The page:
But this begs the question: How do organizations know which
efforts to link? How can they determine which combination of activity will
yield the highest value? The main benefit of an AI platform is speed.
Organizing efforts in this way enables up to five times faster, more efficient execution
and analysis, which greatly improves the ROI of building and productionizing
models. Even more importantly, the speed of the platform allows the organization
to perform more experiments, select the best models and get them to production
For example, many retailers use AI to inform their e-commerce fulfillment process and determine the most cost-effective way to ship an order, whether that is from the factory, a local store or a regional warehouse. However, by leveraging an AI platform, retailers can experiment with multiple models to get a deeper understanding of total cost to serve. In this case, the retailer can combine the shipping model and global inventory management model to assess both delivery costs, as well as product availability. This process can identify a shipping option that may be slightly more expensive initially, but helps a specific region or location avoid upcoming markdowns or reduce excess stock. In this way, an AI platform helps maximize total profitability as opposed to minimizing the cost of one performance metric.
3: Focus on the reward – while mitigating risk
While many customers have grown accustomed to everyday AI applications like predictive text and Netflix recommendations, some may remain wary of the technology—and the organizations wielding it. To maintain integrity with the customer and other stakeholders, businesses must conduct themselves safely, fairly and transparently.
retailers build model governance into each phase of the AI project lifecycle to
ensure that every application is researched, developed and deployed in a safe,
ethical way. An advanced AI strategy includes multi-checks at each step of the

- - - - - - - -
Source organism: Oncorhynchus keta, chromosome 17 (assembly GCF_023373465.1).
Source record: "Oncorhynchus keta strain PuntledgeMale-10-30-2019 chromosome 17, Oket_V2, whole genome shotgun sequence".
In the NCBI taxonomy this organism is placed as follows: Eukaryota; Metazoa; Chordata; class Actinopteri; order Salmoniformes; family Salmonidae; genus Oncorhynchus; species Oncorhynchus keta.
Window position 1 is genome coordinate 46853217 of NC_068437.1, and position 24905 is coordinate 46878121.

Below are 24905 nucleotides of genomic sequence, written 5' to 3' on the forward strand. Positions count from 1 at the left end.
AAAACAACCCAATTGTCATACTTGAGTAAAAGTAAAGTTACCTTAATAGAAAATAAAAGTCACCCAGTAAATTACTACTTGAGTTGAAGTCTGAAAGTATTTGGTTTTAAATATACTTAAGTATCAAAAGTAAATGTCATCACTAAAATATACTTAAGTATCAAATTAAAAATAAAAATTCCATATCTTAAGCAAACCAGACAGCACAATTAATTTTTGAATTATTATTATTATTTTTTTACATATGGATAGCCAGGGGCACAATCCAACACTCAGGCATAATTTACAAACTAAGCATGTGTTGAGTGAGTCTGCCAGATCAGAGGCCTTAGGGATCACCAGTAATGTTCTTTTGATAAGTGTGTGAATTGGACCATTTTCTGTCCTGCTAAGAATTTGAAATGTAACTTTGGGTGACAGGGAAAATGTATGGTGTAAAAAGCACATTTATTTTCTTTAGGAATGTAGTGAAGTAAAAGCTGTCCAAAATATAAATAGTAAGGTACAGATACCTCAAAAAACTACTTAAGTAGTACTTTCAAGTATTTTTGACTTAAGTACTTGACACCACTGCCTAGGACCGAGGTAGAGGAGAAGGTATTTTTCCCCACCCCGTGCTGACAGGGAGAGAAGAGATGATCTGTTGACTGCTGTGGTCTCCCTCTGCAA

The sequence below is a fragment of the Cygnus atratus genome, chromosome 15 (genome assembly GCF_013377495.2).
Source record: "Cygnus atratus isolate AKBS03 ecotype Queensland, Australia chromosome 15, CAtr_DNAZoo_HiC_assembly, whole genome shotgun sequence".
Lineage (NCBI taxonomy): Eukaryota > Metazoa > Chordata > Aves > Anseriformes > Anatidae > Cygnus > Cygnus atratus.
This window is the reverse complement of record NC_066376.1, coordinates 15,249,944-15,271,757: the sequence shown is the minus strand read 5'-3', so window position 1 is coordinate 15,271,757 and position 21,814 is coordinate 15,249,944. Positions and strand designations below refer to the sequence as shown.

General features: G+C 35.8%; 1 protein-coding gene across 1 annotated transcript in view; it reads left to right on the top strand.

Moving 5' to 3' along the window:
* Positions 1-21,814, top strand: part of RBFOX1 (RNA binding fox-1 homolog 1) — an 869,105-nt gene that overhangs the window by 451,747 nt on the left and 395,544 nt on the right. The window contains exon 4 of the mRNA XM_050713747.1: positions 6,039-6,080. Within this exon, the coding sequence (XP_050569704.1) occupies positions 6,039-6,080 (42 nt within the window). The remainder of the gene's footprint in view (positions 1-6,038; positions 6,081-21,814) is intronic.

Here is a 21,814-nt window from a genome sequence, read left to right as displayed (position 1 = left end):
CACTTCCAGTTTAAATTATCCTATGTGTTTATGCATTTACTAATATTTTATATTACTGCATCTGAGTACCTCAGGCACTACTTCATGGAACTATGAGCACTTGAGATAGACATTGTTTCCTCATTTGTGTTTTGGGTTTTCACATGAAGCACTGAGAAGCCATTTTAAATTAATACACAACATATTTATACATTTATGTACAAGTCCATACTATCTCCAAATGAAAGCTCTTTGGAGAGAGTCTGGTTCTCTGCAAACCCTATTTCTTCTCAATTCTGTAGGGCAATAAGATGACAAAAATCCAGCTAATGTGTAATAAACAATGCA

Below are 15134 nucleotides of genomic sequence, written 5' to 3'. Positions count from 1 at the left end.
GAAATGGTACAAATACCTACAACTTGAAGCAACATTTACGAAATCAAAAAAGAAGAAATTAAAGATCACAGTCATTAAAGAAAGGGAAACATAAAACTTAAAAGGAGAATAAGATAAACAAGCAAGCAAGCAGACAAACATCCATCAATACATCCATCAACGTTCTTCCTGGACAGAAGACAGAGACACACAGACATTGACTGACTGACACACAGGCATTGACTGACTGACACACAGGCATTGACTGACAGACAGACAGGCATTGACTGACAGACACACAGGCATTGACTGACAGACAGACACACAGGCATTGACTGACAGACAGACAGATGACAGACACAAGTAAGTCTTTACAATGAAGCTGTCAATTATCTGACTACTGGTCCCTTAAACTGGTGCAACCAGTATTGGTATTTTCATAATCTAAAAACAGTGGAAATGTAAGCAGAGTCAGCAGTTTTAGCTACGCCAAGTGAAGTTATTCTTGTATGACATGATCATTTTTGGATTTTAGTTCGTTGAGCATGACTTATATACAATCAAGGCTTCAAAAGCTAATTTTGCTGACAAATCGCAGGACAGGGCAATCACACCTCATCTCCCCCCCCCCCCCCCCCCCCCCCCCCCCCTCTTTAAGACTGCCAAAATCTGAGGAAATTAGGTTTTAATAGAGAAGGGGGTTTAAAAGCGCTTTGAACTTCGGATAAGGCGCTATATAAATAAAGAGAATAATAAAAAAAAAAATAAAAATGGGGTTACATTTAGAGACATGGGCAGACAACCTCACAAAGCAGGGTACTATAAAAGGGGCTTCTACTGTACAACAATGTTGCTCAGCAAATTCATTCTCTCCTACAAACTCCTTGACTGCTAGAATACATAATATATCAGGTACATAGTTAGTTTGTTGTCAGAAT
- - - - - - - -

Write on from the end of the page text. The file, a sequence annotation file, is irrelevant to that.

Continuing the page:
modeling lifecycle to help eliminate bias and ensure the validity of outputs.
This may include fairness testing, which ensures underprivileged and protected
groups are treated fairly, or sensitivity and boundary condition analysis,
which studies how each input factor influences outcomes.
businesses must understand the power of this technology and maintain
accountability for where and how the insights are used. While the technology
may process data and develop recommendations, it is still the responsibility of
humans to explain the process and interpret the results.
Going back to the Gartner survey, we learn that nearly all organizations expect to accelerate their AI and ML efforts in the coming years, with the most advanced organizations anticipating the deployment of as many as 35 projects by 2022. An exciting prospect, to be sure. But without a concerted effort to integrate those programs into a single strategy, many organizations may fail to generate the full benefits of their investments. For many retailers, there will be truth in the age-old adage: quality over quantity.
Rashed Haq is the global head of Artificial Intelligence and Data Engineering at Publicis Sapient. He is known for helping global companies transform their businesses and create competitive advantage by defining AI strategies, and developing and deploying AI solutions at scale.
Rashed is a frequent speaker at conferences and is a published author of numerous articles, papers and an upcoming book on enterprise AI transformation. Prior to joining Publicis Sapient Rashed conducted research in theoretical physics at the Los Alamos National Lab and the Institute for Theoretical Science.
Author of Introduction to Artificial Intelligence